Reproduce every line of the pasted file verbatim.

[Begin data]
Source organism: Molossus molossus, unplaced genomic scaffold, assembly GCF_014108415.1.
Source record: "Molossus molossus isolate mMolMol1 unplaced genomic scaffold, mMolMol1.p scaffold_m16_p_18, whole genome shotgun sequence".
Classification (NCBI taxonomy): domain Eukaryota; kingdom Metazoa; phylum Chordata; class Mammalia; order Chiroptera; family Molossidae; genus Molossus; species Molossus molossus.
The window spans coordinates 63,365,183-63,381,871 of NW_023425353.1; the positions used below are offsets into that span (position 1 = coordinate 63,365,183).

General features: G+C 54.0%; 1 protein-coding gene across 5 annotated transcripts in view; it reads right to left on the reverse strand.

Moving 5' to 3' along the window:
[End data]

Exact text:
Source organism: Molossus molossus, unplaced genomic scaffold, assembly GCF_014108415.1.
Source record: "Molossus molossus isolate mMolMol1 unplaced genomic scaffold, mMolMol1.p scaffold_m16_p_18, whole genome shotgun sequence".
Classification (NCBI taxonomy): domain Eukaryota; kingdom Metazoa; phylum Chordata; class Mammalia; order Chiroptera; family Molossidae; genus Molossus; species Molossus molossus.
The window spans coordinates 63,365,183-63,381,871 of NW_023425353.1; the positions used below are offsets into that span (position 1 = coordinate 63,365,183).

General features: G+C 54.0%; 1 protein-coding gene across 5 annotated transcripts in view; it reads right to left on the reverse strand.

Moving 5' to 3' along the window: